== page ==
In recent years, rankings that include environmental criteria have begun to gain importance, such as the UI GreenMetrics (University of Indonesia), but obviously this is only one of the dimensions that the Third Mission must incorporate. Since 2019, the Times Higher Education (THE) Impact Rankings have been announced as the only global performance tables that assess universities against the United Nations ’Sustainable Development Goals’ (SDGs). THE use calibrated indicators to provide comprehensive and balanced comparisons across four broad areas: research, stewardship, outreach and teaching. In its first year of publication THE Impact Ranking focused on measuring the impact on 11 of the goals and in 2020 the focus was expanded to incorporate the 17 SDGs. The results obtained support the aforementioned argument, since most of the World University Ranking institutions rank outside the world’s top 400 in the Impact Rankings. In fact, only 82 universities can be found in the top 300 spots of both rankings.
In the meantime, it is urgent to act
In September 2015, the UN General Assembly adopted the 2030 Agenda for Sustainable Development, a plan of action in favour of people, the planet and prosperity, which also intends to strengthen universal peace and access to justice.
|The 2030 Agenda for Sustainable Development has highlighted the diversity and seriousness of the problems that put the planet and humanity at risk at this time, and its fulfilment constitutes an opportunity, as well as a requirement, to respond to the world's challenges.|
Universities, and the entire educational system in general, are called upon to respond to all these challenges and to promote, among other measures, the adoption of new teaching methodologies that increase their social commitment and contribution to sustainable development.
Higher Education Institutions have a critical role in helping society achieve the Sustainable Development Goals (SDGs)
Recently the Sustainable Development Solutions Network (SDSN), a global initiative from the United Nations, has published a document titled Accelerating Education for the SDGs in Universities: A guide for universities, colleges, and tertiary and higher education institutions (SDSN, 2020). The guide remarks that universities and other higher education institutions have a critical role in helping society achieve the Sustainable Development Goals (SDGs) and makes an important and urgent call for universities around the world:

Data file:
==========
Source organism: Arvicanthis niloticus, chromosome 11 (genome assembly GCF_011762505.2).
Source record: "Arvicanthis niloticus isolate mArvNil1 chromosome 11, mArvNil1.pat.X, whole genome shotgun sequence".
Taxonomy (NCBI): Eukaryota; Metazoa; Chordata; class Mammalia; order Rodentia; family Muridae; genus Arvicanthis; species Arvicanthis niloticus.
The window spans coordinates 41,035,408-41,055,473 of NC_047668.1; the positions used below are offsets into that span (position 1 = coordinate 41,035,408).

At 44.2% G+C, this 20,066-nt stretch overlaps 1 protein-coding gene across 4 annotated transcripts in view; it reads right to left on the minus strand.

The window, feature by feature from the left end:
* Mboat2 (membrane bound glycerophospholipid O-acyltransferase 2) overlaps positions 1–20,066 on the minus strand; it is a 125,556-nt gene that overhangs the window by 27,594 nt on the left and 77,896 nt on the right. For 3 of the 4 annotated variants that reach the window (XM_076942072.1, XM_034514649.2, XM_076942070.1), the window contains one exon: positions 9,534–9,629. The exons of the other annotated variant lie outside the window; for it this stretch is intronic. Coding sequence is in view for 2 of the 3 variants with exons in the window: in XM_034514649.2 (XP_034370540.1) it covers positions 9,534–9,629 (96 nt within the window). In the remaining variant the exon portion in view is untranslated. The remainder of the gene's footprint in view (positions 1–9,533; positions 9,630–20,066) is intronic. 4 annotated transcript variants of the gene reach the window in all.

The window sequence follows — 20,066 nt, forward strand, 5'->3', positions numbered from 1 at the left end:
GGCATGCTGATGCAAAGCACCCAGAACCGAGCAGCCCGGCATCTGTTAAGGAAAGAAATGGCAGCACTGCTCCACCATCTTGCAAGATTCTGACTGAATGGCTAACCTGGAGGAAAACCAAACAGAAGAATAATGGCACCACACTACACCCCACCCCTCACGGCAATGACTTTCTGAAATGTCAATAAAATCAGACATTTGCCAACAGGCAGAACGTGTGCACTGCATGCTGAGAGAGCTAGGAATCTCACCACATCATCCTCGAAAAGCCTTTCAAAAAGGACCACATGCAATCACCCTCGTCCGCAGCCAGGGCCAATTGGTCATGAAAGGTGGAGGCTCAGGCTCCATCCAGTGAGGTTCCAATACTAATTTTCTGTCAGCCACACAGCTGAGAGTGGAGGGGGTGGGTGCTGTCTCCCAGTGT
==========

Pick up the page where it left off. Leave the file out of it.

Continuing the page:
The need to greatly expand society’s capacity to solve complex challenges has never been more important or more urgent, with just ten years remaining to the 2030 deadline of achieving the SDGs, the growing understanding of the urgency of addressing climate change, and now the COVID-19 crisis.
Why is promoting Service-Learning at universities so important at this time?
While recognising traditional learning and teaching activities provides some aspects of what is needed to effectively address the SDGs, it is emphasized that universities need:
(...) to both scale up existing activities, as well as implement and mainstream new types of activities that go beyond usual operations, (...) to develop new “transformative learning” activities, which employ interdisciplinarity, action-based learning, and multi-actor involvement, and which are not currently standard practice within universities.
It is precisely in this context where the pedagogical proposal of Service-Learning becomes more relevant than ever. After all the arguments that have been provided above, and perhaps the title of this post "To do, or not to do Service-Learning, that is the question", are a little further from being an aporia.
At this point it is expected to be clear that promoting Service-Learning at universities should not be a matter of choice but a moral imperative and a priority if the challenges set out in the 2030 Agenda and the Sustainable Development Goals are to be met.
Image by Larisa Koshkina from Pixabay
A pdf version of the manuscript is available at https://zenodo.org/record/4700245
1Puig, J.M.; Batllé, R.; Bosch, C.; Palos, J. (2006). Aprendizaje-servicio. Educar para la ciudadanía. Barcelona: Octaedro.